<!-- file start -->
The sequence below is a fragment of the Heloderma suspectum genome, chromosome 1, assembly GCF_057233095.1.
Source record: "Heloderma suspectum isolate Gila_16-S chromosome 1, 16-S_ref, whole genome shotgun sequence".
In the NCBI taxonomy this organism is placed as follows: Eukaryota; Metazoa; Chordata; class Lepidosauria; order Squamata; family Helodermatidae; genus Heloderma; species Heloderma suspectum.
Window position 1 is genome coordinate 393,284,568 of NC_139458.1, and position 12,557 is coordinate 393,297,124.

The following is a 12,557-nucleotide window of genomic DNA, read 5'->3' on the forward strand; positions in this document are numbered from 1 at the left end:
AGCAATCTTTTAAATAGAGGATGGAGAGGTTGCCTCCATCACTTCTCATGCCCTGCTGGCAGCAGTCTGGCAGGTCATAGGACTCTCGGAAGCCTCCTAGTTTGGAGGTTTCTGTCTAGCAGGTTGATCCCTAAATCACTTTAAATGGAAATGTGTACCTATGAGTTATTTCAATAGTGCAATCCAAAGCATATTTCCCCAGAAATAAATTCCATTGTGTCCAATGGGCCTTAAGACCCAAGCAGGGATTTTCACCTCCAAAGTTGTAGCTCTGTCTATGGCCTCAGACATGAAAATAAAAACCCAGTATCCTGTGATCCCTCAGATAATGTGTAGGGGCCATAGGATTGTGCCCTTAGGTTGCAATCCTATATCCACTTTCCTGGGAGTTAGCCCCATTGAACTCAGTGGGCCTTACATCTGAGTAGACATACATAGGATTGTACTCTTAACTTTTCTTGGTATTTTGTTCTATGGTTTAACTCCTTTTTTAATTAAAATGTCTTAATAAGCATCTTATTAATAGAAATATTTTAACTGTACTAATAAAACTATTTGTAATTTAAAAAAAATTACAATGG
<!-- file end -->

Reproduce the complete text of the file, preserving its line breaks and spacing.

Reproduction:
The sequence below is a fragment of the Heloderma suspectum genome, chromosome 1, assembly GCF_057233095.1.
Source record: "Heloderma suspectum isolate Gila_16-S chromosome 1, 16-S_ref, whole genome shotgun sequence".
In the NCBI taxonomy this organism is placed as follows: Eukaryota; Metazoa; Chordata; class Lepidosauria; order Squamata; family Helodermatidae; genus Heloderma; species Heloderma suspectum.
Window position 1 is genome coordinate 393,284,568 of NC_139458.1, and position 12,557 is coordinate 393,297,124.

The following is a 12,557-nucleotide window of genomic DNA, read 5'->3' on the forward strand; positions in this document are numbered from 1 at the left end:
AGCAATCTTTTAAATAGAGGATGGAGAGGTTGCCTCCATCACTTCTCATGCCCTGCTGGCAGCAGTCTGGCAGGTCATAGGACTCTCGGAAGCCTCCTAGTTTGGAGGTTTCTGTCTAGCAGGTTGATCCCTAAATCACTTTAAATGGAAATGTGTACCTATGAGTTATTTCAATAGTGCAATCCAAAGCATATTTCCCCAGAAATAAATTCCATTGTGTCCAATGGGCCTTAAGACCCAAGCAGGGATTTTCACCTCCAAAGTTGTAGCTCTGTCTATGGCCTCAGACATGAAAATAAAAACCCAGTATCCTGTGATCCCTCAGATAATGTGTAGGGGCCATAGGATTGTGCCCTTAGGTTGCAATCCTATATCCACTTTCCTGGGAGTTAGCCCCATTGAACTCAGTGGGCCTTACATCTGAGTAGACATACATAGGATTGTACTCTTAACTTTTCTTGGTATTTTGTTCTATGGTTTAACTCCTTTTTTAATTAAAATGTCTTAATAAGCATCTTATTAATAGAAATATTTTAACTGTACTAATAAAACTATTTGTAATTTAAAAAAAATTACAATGG